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Evaluation of Mechanical Properties of Asphalt Emulsion Base Course Using Reclaimed Asphalt Pavement (RAP) and Asphaltenes

  • Author / Creator
    Jhora, Nusrat
  • Road infrastructure significantly impacts the environment, and sustainability practices aim to
    minimize this impact. This includes reducing air and water pollution, preserving wildlife habitats,
    and reducing the consumption of natural resources. The goal is to minimize the impact of road
    development on the environment and natural resources while ensuring that the roads are safe,
    efficient, and meet the needs of communities. That is why there has been a growing trend toward
    using recycled materials in road construction in recent years. This is primarily driven by a desire
    to reduce road construction's environmental impact and conserve natural resources. Reclaimed
    asphalt pavement (RAP), made from recycled asphalt, can be used instead of traditional asphalt in
    road construction. RAP is created by milling or grinding up existing asphalt pavement that has
    been removed from roads, parking lots, or airport runways and is composed of asphalt binder and
    aggregate. Using RAP in pavement construction as a base course material helps to reduce the need
    for virgin aggregates and conserve natural resources. The use of RAP also offers several benefits,
    including reducing waste and reducing the environmental impact of road construction. But the
    quality of RAP can vary depending on its source and the process used to produce it for new
    pavement, making it essential to ensure proper quality control measures are in place.
    The base layer of a road is one of the layers of the road structure and plays a crucial role in the
    overall performance and longevity of the road. Asphalt emulsions are used in road construction
    and maintenance to provide a more effective, efficient, and sustainable alternative to traditional
    asphalt binders with the possibility of enhancing the properties of the base layer. Therefore, asphalt
    emulsions are workable at low temperatures, making them a good option for road construction in
    cold climates; they can be used in reconstruction and rehabilitation techniques such as cold in place
    recycling (CIR). Using cold in-place recycling process, asphalt emulsion stabilized mixture produced with RAP and asphaltenes, is waste material from Alberta oil sand with no significant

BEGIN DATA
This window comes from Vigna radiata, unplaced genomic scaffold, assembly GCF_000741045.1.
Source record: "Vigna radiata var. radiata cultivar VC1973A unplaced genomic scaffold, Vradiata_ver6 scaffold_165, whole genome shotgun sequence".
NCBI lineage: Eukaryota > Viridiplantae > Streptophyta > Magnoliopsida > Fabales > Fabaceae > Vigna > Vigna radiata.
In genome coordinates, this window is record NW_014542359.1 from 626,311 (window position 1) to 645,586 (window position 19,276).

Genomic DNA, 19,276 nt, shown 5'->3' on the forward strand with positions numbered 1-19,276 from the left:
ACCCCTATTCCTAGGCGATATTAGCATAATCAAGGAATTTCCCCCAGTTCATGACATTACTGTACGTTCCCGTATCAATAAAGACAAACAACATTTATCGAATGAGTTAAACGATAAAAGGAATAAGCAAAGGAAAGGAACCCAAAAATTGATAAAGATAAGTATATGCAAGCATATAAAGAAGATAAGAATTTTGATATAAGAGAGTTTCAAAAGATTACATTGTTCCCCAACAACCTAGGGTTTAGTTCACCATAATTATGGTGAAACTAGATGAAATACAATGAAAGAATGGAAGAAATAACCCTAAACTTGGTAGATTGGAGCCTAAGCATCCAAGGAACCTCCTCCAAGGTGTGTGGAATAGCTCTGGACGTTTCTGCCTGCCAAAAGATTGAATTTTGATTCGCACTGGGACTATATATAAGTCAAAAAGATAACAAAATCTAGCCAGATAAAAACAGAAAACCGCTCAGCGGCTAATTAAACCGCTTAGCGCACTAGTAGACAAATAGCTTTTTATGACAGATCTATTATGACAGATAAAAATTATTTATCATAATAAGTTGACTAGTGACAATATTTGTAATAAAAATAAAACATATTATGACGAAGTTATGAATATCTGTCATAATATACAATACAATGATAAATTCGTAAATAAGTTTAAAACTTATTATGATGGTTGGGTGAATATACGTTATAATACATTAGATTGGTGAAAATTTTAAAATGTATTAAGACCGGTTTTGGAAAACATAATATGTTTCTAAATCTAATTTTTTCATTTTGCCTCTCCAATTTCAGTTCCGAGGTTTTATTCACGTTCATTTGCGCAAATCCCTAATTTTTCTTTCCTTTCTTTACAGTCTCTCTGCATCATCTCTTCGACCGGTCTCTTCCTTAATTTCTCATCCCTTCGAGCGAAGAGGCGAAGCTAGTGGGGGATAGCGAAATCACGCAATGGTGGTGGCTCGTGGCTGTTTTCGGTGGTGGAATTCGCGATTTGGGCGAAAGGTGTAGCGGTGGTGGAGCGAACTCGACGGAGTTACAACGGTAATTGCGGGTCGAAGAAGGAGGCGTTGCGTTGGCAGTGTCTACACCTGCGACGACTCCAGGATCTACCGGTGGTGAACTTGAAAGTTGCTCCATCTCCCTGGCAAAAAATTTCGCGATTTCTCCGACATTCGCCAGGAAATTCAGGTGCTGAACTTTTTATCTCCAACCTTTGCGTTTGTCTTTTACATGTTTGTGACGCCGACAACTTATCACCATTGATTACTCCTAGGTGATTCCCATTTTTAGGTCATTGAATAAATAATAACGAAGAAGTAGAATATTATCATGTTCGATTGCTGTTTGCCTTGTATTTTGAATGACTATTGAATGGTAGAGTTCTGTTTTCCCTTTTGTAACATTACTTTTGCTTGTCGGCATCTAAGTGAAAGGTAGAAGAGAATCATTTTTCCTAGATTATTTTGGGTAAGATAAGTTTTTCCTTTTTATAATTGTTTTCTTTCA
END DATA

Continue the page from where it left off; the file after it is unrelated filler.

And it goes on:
value and useful application in the pavement industry. Asphaltenes is the most polar component
    since it has a higher molecular weight than the other components and adding asphaltenes to an
    asphalt mixture makes it stiffer.
    The objective of this research is to evaluate and compare the performance properties of the
    stabilized base course materials with different contents of RAP (50% RAP, 75% RAP and 100%
    RAP), asphalt emulsion with Asphaltenes. The impact of asphaltenes on the tensile strength and
    creep compliance performance of the recycled mixtures were investigated at the temperatures of -
    20, -10, and 0oC and compared to the control mixture with no asphaltenes content.
    A mix design was performed to determine the optimum emulsion content (OEC), considering the
    optimum moisture content (OMC) needed for the compaction with the maximum density of the
    samples. For mixture modification, a different proportion of Asphaltenes (0.5% and 1%) was
    added to the mixture to determine physical and mechanical properties. To determine the permanent
    deformation, tensile strength, and low-temperature properties and cracking tolerance of the
    modified mixtures, indirect tensile strength (ITS), and creep compliance, strength tests, Hamburg
    wheel tracking test (HWT) and the indirect tensile asphalt cracking test (IDEAL CT) were
    performed on modified and unmodified mixtures.
    Results from the study indicate that modification of the mixtures with asphaltenes improved the
    performance of mixtures significantly compared to the control samples for mixtures with 50%
    RAP ,75% RAP and 100% RAP.The creep compliance analysis showed that modification of the
    mixture material with asphaltenes resulted in lower creep compliance values at below zero
    temperatures which consequently improves creep resistance in the modified mixtures for 50%
    RAP, 75% RAP . On the other hand, asphaltenes-modified samples had higher tensile strength and fracture energy than the control sample at room temperature. It shows that the samples are more
    resistant to cracking. However, only for the sample with 50% and 75% RAP, the IDEAL CT-Index
    analysis shows that adding asphaltenes will increase the potential for crack propagation of
    asphaltenes-modified mixtures regardless of the RAP content. According to the Hamburg wheel
    tracking test and RRI results, Asphaltenes modified mixture showed a significant improvement in
    the rutting resistance compared to the unmodified mixtures.

  • Subjects / Keywords
  • Graduation date
    Fall 2023
  • Type of Item
    Thesis
  • Degree
    Master of Science
  • DOI
    https://doi.org/10.7939/r3-zb80-6n73
  • License
    This thesis is made available by the University of Alberta Libraries with permission of the copyright owner solely for non-commercial purposes. This thesis, or any portion thereof, may not otherwise be copied or reproduced without the written consent of the copyright owner, except to the extent permitted by Canadian copyright law.